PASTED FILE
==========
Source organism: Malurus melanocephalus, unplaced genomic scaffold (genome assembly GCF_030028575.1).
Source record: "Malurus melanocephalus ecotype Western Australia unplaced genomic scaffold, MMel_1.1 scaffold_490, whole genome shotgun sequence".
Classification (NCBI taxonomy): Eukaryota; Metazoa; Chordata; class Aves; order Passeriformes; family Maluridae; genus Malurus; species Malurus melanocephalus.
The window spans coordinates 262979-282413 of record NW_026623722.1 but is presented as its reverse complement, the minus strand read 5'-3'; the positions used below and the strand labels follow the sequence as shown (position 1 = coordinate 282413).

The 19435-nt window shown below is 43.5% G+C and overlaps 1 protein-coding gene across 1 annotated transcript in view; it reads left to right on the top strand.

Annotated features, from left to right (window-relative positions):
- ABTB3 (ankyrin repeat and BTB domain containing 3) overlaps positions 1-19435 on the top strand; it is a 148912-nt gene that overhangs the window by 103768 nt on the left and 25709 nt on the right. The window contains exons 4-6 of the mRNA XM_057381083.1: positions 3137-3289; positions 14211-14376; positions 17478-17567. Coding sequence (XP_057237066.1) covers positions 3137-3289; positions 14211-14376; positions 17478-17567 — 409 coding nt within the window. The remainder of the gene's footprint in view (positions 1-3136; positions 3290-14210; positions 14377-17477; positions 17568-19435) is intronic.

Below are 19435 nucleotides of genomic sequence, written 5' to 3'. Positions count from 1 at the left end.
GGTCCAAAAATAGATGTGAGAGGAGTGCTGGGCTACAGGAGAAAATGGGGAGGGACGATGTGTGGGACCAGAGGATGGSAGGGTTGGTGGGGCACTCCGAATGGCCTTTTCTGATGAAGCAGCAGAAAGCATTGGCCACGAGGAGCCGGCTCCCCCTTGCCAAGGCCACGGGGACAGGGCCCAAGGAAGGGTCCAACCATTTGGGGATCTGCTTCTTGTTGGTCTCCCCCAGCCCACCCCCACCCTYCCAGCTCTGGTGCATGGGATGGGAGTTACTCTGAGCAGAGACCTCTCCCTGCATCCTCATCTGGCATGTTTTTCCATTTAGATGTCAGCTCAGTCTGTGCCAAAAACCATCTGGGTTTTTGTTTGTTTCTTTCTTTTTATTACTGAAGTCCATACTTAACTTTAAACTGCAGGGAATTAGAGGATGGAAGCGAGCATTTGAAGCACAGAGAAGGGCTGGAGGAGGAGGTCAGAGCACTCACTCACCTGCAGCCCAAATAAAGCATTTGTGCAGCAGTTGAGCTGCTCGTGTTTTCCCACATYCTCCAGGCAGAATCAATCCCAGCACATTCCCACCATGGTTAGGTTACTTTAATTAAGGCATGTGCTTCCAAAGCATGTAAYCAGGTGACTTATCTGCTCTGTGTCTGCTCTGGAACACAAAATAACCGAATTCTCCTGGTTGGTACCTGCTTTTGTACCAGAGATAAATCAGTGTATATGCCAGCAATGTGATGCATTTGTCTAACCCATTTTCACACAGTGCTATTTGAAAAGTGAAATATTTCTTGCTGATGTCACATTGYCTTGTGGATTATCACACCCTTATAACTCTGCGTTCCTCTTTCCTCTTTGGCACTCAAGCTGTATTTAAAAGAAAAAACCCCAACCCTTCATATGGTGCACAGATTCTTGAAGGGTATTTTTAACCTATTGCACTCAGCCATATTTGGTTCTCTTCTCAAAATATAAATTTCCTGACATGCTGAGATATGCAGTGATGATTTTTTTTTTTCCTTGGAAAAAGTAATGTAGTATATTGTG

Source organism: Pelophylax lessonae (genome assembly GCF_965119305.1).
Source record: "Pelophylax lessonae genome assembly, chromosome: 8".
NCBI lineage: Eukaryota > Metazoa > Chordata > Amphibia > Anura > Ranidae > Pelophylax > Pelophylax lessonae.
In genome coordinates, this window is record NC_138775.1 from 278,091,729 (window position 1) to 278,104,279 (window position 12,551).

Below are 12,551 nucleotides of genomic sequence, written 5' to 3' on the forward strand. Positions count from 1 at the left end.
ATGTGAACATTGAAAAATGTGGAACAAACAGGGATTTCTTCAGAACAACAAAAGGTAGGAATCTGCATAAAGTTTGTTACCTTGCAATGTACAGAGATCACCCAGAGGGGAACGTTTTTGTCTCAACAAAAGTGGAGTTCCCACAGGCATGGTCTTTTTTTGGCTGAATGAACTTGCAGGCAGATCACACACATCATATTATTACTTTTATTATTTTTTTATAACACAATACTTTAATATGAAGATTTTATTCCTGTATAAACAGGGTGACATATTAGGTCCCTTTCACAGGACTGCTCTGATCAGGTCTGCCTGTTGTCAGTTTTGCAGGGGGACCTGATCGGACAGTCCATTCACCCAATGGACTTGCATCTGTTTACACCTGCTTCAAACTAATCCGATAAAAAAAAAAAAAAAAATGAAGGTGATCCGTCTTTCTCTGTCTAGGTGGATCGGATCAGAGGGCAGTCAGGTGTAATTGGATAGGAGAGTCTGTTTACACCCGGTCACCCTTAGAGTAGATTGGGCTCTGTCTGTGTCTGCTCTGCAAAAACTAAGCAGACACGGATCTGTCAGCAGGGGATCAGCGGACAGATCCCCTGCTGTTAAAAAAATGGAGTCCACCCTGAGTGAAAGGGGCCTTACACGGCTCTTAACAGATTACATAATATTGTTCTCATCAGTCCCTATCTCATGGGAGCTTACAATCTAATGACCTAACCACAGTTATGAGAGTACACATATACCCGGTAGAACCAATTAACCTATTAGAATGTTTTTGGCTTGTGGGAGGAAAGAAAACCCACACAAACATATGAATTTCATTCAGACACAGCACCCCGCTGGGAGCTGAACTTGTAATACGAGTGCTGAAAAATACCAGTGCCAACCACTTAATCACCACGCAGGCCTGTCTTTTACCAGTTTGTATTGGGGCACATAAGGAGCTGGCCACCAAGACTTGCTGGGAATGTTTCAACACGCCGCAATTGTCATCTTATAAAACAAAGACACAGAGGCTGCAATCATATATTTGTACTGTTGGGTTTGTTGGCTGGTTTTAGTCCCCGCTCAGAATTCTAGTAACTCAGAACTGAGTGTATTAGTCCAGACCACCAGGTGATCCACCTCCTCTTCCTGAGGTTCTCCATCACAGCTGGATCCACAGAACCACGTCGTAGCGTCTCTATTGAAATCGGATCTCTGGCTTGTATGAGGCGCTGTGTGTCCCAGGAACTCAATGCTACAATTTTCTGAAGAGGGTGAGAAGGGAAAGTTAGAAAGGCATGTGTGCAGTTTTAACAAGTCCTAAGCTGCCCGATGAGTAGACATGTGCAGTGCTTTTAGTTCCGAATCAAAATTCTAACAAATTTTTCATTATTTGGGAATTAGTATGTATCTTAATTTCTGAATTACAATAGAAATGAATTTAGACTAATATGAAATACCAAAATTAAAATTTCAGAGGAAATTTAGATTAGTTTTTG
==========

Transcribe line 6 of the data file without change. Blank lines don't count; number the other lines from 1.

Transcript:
Annotated features, from left to right (window-relative positions):